Core deposits Noninterest bearing demand deposits $ 193,499 23.6 % $ 203,942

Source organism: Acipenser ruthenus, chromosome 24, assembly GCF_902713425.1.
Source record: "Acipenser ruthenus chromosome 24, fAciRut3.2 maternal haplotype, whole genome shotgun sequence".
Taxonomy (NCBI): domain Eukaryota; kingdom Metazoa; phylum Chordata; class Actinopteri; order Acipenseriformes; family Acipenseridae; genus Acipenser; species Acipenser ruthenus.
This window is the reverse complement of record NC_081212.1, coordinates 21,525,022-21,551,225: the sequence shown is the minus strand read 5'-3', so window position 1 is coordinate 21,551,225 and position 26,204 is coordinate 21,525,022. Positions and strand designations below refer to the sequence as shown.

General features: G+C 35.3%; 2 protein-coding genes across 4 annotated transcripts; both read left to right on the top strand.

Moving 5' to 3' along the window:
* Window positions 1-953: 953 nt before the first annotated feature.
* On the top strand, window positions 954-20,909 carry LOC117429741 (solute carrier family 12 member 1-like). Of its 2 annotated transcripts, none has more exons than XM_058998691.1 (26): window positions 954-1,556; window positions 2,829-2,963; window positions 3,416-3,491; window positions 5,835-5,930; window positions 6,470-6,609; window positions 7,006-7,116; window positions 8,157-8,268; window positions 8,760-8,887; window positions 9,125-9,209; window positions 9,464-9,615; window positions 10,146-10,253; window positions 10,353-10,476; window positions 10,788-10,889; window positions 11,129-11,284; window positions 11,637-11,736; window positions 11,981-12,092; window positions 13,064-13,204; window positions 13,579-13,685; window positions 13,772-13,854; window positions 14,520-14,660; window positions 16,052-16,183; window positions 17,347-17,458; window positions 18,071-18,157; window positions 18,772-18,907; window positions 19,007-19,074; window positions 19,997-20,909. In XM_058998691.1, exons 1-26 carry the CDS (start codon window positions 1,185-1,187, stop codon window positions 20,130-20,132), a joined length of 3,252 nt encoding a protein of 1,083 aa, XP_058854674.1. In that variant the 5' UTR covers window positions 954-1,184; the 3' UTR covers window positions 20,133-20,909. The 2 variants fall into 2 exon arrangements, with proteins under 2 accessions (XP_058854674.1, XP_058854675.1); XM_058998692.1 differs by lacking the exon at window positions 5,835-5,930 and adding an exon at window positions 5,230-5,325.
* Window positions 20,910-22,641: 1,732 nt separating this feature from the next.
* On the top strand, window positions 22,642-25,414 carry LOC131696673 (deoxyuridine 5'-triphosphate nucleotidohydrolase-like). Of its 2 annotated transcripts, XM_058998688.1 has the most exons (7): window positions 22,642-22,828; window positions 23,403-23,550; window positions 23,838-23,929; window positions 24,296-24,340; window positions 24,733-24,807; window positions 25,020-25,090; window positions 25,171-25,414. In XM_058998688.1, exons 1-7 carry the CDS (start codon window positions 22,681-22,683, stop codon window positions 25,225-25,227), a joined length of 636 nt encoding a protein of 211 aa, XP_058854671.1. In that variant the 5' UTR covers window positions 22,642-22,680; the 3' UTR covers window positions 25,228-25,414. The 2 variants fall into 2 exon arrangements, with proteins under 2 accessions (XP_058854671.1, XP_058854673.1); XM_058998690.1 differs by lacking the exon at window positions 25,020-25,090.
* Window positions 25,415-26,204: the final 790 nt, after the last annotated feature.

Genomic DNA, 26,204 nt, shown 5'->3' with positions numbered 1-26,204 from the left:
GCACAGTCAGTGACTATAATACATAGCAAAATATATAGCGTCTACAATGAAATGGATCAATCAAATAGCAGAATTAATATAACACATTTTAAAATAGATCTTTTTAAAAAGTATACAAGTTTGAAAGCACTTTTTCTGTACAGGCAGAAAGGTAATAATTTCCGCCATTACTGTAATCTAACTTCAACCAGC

26.1 % Savings and other interest-bearing transaction deposits 175,944 21.5 % 197,614 25.3 % Time deposits 449,851 54.9 % 378,669 48.5 % Total deposits $ 819,294 100.0 % $ 780,225 100.0 % At June 30, 2014, noninterest-bearing deposits totaled $193.5 million, or 23.6% of total deposits, as compared to $203.9 million, or 26.1% of total deposits at December 31, 2013. Certificates of deposit in denominations of $100,000 or more, on which we pay higher rates of interest than on other deposits, aggregated $397.2 million, or 48.5%, of total deposits at June 30, 2014, as compared to $327.6 million, or 42.0%, of total deposits at December 31, 2013. Set forth below is a maturity schedule of domestic time certificates of deposit outstanding at June 30, 2014 and December 31, 2013: June 30, 2014 December 31, 2013 Certificates of Certificates of Certificates of Certificates of Deposit Under Deposit $100,000 Deposit Under Deposit $100,000 Maturities $ 100,000 or more $100,000 or more (Dollars in thousands) Three months or less $ 10,209 $ 51,966 $ 19,581 $ 90,694 Over three and through six months 10,648 117,524 7,359 36,946 Over six and through twelve months 22,366 139,426 17,735 149,919 Over twelve months 9,429 88,283 6,354 50,081 Total $ 52,652 $ 397,199 $ 51,029 $ 327,640 Liquidity We actively manage our liquidity needs to ensure that sufficient funds are available to meet our needs for cash, including to fund new loans to and deposit withdrawals by our customers. We project the future sources and uses of funds and maintain liquid funds for unanticipated events. Our primary sources of cash include cash we have on deposit at other financial institutions, payments from borrowers on their loans, proceeds from sales or maturities of securities held for sale, sales of residential mortgage loans, increases in deposits and increases in borrowings principally from the FHLB. The primary uses of cash include funding new loans and making advances on existing lines of credit, purchasing investments, including securities available for sale, funding new residential mortgage loans, funding deposit withdrawals and paying operating expenses. We maintain funds in overnight federal funds and other short-term investments to provide for short-term liquidity needs. We also have obtained credit lines from 46